Once you’ve filled that, click the Add Domain button.

Now that the addon domain has been successfully created, you can begin uploading the website’s files to the newly created subfolder in your cPanel account’s File Manager.

Manage the Addon Domains

The domain should appear in the Modify Addon Domain list once it’s been added. The following is the section’s description:

  • Addon Domains — Here you can see all of the domains you’ve added.
  • Document Root — that particular domain’s folder path The link will take you to the File Manager when you click it.
  • Subdomain — a name produced automatically in the form
  • Redirects to — You can use the same function as Aliases to redirect the domain to another location. It says not diverted because we aren’t doing that. If you want to do so, simply click the Manage Redirection button, which will open a new window where you can set the redirection course.
  • Actions — a way to take the addon domain off the list

You’ve now learned how to use your cPanel account to build and manage addon domains. Using the same username, you can upload files and control the backend for several domains.

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How to Set up Two-Factor Authentication in cPanel

Since the data in your cPanel account is so significant, enabling two-factor authentication (2FA) is a good idea.

In a nutshell, it’s one way to make your account more safe. You can create a time-based one-time password (TOTP) with software, which will give you an individual code that you must enter before gaining access to your account.

Enabling Two-Factor Authentication in cPanel

Open the Two-Factor Authentication tool after logging into your cPanel account. Then, on the Set Up Two-Factor Authentication page, press the Set Up Two-Factor Authentication button.

Now go to your Authy app and open it. You can either scan the QR code or manually insert the Key from there.

You must then enter the six-digit token that appears on your Authy app after it has been scanned. Then select Configure Two-Factor Authentication from the drop-down menu.

Getting back to cPanel

When you press Go Back, you’ll be taken back to the login screen. The six-digit token from your Authy app must be entered. This is something you’ll have to do any time you try to log in to cPanel.

You’ve also successfully added an extra protection layer to your account, making you much safer even though an unauthorized individual has your password.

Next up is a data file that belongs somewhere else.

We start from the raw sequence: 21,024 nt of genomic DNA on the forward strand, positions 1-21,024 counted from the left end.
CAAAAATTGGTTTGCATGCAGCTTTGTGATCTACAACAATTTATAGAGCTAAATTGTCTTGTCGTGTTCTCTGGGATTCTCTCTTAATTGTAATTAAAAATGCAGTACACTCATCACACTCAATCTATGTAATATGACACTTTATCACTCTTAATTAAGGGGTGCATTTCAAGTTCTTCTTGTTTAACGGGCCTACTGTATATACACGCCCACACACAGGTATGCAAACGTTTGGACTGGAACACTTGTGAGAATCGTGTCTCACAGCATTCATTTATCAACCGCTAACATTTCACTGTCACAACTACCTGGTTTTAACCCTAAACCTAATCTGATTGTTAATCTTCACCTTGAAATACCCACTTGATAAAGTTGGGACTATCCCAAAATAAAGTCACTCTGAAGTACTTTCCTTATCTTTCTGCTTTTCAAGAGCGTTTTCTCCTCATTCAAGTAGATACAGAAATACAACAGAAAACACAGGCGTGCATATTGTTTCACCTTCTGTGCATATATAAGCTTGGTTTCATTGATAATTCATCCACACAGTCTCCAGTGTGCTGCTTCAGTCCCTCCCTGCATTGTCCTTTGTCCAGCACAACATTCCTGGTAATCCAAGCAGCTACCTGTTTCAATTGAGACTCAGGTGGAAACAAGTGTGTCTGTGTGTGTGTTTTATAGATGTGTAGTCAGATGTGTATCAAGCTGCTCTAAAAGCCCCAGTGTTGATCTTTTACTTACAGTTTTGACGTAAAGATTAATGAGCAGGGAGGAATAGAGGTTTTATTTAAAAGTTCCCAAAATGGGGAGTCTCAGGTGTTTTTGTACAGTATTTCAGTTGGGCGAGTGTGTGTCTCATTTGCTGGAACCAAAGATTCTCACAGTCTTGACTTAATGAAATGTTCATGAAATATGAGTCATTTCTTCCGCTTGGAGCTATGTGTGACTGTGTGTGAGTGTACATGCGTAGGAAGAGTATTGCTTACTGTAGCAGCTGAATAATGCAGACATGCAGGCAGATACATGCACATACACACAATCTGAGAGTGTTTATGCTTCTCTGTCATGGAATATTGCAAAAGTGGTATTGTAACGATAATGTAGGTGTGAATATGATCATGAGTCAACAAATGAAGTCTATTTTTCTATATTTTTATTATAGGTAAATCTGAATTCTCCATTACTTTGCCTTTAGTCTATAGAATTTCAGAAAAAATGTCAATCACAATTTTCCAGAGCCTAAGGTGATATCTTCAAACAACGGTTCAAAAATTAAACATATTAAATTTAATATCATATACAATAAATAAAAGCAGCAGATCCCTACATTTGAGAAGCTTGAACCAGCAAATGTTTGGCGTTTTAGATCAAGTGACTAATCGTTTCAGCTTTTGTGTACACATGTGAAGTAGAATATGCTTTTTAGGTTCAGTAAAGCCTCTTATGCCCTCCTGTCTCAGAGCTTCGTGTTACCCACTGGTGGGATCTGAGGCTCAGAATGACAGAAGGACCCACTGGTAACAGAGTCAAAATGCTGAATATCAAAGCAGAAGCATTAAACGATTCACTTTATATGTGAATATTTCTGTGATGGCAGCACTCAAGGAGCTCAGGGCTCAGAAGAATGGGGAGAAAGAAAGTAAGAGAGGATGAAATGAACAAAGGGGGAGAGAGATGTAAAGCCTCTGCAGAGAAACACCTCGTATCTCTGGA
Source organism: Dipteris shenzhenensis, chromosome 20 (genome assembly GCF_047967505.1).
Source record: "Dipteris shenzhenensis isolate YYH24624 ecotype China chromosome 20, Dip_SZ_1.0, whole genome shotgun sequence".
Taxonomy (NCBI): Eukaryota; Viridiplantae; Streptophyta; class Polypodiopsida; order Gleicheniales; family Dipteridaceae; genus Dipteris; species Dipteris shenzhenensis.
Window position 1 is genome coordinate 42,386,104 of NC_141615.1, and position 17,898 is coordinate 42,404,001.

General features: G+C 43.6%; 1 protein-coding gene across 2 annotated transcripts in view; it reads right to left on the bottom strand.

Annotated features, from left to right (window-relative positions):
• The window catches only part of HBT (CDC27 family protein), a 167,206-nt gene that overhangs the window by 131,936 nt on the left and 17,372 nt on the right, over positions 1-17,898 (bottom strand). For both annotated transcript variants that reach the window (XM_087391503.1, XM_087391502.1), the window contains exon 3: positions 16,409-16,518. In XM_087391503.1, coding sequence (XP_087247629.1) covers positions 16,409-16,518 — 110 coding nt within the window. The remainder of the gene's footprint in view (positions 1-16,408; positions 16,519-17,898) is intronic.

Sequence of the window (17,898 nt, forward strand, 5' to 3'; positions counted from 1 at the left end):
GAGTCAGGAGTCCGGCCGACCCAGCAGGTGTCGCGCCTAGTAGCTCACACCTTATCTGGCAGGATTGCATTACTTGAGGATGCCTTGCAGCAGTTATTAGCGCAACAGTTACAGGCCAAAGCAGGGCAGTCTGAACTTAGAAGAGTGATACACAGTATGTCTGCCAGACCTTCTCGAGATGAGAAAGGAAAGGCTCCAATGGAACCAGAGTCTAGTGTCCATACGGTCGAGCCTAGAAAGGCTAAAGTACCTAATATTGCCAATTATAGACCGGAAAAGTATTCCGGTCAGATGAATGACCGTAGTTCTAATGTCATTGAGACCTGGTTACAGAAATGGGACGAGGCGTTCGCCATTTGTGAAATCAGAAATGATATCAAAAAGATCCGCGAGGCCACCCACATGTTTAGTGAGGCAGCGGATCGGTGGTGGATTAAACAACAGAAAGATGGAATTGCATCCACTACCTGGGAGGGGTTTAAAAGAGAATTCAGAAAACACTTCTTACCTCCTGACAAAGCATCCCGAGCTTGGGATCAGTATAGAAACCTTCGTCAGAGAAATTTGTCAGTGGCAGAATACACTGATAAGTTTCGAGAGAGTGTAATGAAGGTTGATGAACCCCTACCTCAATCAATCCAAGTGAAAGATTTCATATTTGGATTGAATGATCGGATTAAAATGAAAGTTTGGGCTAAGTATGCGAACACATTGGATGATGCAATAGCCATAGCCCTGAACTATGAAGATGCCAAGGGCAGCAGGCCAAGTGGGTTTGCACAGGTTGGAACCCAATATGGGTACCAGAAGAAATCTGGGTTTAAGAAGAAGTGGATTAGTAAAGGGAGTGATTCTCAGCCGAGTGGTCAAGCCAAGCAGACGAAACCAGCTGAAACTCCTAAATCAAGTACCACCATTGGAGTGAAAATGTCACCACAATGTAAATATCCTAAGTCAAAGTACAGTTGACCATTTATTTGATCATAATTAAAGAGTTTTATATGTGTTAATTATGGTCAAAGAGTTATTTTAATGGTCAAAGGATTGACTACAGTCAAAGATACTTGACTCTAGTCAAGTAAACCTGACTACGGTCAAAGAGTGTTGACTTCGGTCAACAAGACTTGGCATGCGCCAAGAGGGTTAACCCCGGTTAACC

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How to Check Disk Space Usage in cPanel

The total amount of data in your account, including website files, MySQL databases, and e-mail addresses, is referred to as your disk space use.

When you hit 80 percent, 90 percent, 98 percent, or 100 percent disk use, cPanel will automatically give you disk space warnings to your e-mail address. In the Preferences section of cPanel, you can change your contact e-mail address.

Disk Space Use in a Nutshell

When you log into your cPanel, you’ll see a brief rundown of your disk space use on the right hand side.

Statistic on Disk Space Use

Click the Disk Usage button in the Files section of your cPanel to see detailed information about your disk space usage.

Scroll down the list, then click the > sign to the left of each folder to enlarge it. This will inform you exactly how much disk space you have left.

Click on the desired folder to open File Manager in your browser and delete any unwanted files.

Congratulations on figuring out how to verify your cPanel Disk Space Usage. It’s helpful when you need to figure out what’s causing you to exceed your disk space quota.

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How to Check Bandwidth in cPanel

The total amount of incoming and outgoing traffic or data transmitted on your hosting account is referred to as bandwidth. Many factors influence use, including visitors, email contact, and the inclusion of even an FTP communication.

You should look at bandwidth use since it normally applies to the hosting package that you purchased. When you get close to the cap, cPanel will give you an automatic email notification.

Quick Overview of Bandwidth Use

When you first log in, the bandwidth use overview appears in the right-hand panel under the statistics column.

Detailed Bandwidth Statistics in cPanel

The detailed statistics can be found by clicking the Bandwidth connection from the previous section. You can also use the search function to look for bandwidth by name.

When you choose one of the two options, a new window will open that displays your usage on a regular, weekly, and monthly basis, as well as the total amount of your usage.

Take a look at the regular bandwidth use on our development site as an example.

As you can see, cPanel now tracks traffic from the following sources:

  • HTTP traffic – The data sent and received over the HTTP protocol is referred to as HTTP traffic.